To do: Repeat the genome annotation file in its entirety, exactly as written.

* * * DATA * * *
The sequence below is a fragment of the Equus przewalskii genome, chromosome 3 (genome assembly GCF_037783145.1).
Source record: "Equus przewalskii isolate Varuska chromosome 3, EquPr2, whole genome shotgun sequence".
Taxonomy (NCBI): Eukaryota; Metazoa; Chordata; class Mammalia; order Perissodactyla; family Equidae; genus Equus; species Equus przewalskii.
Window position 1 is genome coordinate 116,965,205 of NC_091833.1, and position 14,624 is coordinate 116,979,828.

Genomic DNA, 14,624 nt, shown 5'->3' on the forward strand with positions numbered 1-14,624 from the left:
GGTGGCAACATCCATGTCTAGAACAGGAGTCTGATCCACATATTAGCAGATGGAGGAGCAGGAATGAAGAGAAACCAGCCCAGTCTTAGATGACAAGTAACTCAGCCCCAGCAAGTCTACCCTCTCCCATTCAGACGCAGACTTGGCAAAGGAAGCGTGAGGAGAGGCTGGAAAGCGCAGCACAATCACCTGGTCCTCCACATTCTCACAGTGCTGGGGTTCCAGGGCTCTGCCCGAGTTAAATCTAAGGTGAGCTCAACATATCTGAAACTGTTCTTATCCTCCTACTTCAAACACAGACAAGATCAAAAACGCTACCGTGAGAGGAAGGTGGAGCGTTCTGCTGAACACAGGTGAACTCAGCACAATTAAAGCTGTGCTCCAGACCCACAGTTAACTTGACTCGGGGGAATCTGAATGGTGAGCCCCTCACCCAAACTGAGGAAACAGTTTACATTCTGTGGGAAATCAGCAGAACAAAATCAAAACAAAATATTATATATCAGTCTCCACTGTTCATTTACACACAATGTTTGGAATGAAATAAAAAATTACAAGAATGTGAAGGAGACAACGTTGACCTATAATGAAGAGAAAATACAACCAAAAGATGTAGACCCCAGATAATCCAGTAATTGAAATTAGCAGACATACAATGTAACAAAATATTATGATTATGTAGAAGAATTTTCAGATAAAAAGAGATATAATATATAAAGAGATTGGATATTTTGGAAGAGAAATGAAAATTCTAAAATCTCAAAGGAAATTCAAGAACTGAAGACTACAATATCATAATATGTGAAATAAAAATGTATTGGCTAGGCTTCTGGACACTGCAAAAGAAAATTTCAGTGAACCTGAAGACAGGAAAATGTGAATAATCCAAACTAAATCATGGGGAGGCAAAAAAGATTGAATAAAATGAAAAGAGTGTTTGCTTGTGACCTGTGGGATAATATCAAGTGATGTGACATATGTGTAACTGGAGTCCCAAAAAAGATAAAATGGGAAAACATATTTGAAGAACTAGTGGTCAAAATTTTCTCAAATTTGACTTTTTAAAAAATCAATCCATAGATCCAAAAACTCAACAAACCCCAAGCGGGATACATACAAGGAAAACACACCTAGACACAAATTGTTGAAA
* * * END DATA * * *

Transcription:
The sequence below is a fragment of the Equus przewalskii genome, chromosome 3 (genome assembly GCF_037783145.1).
Source record: "Equus przewalskii isolate Varuska chromosome 3, EquPr2, whole genome shotgun sequence".
Taxonomy (NCBI): Eukaryota; Metazoa; Chordata; class Mammalia; order Perissodactyla; family Equidae; genus Equus; species Equus przewalskii.
Window position 1 is genome coordinate 116,965,205 of NC_091833.1, and position 14,624 is coordinate 116,979,828.

Genomic DNA, 14,624 nt, shown 5'->3' on the forward strand with positions numbered 1-14,624 from the left:
GGTGGCAACATCCATGTCTAGAACAGGAGTCTGATCCACATATTAGCAGATGGAGGAGCAGGAATGAAGAGAAACCAGCCCAGTCTTAGATGACAAGTAACTCAGCCCCAGCAAGTCTACCCTCTCCCATTCAGACGCAGACTTGGCAAAGGAAGCGTGAGGAGAGGCTGGAAAGCGCAGCACAATCACCTGGTCCTCCACATTCTCACAGTGCTGGGGTTCCAGGGCTCTGCCCGAGTTAAATCTAAGGTGAGCTCAACATATCTGAAACTGTTCTTATCCTCCTACTTCAAACACAGACAAGATCAAAAACGCTACCGTGAGAGGAAGGTGGAGCGTTCTGCTGAACACAGGTGAACTCAGCACAATTAAAGCTGTGCTCCAGACCCACAGTTAACTTGACTCGGGGGAATCTGAATGGTGAGCCCCTCACCCAAACTGAGGAAACAGTTTACATTCTGTGGGAAATCAGCAGAACAAAATCAAAACAAAATATTATATATCAGTCTCCACTGTTCATTTACACACAATGTTTGGAATGAAATAAAAAATTACAAGAATGTGAAGGAGACAACGTTGACCTATAATGAAGAGAAAATACAACCAAAAGATGTAGACCCCAGATAATCCAGTAATTGAAATTAGCAGACATACAATGTAACAAAATATTATGATTATGTAGAAGAATTTTCAGATAAAAAGAGATATAATATATAAAGAGATTGGATATTTTGGAAGAGAAATGAAAATTCTAAAATCTCAAAGGAAATTCAAGAACTGAAGACTACAATATCATAATATGTGAAATAAAAATGTATTGGCTAGGCTTCTGGACACTGCAAAAGAAAATTTCAGTGAACCTGAAGACAGGAAAATGTGAATAATCCAAACTAAATCATGGGGAGGCAAAAAAGATTGAATAAAATGAAAAGAGTGTTTGCTTGTGACCTGTGGGATAATATCAAGTGATGTGACATATGTGTAACTGGAGTCCCAAAAAAGATAAAATGGGAAAACATATTTGAAGAACTAGTGGTCAAAATTTTCTCAAATTTGACTTTTTAAAAAATCAATCCATAGATCCAAAAACTCAACAAACCCCAAGCGGGATACATACAAGGAAAACACACCTAGACACAAATTGTTGAAA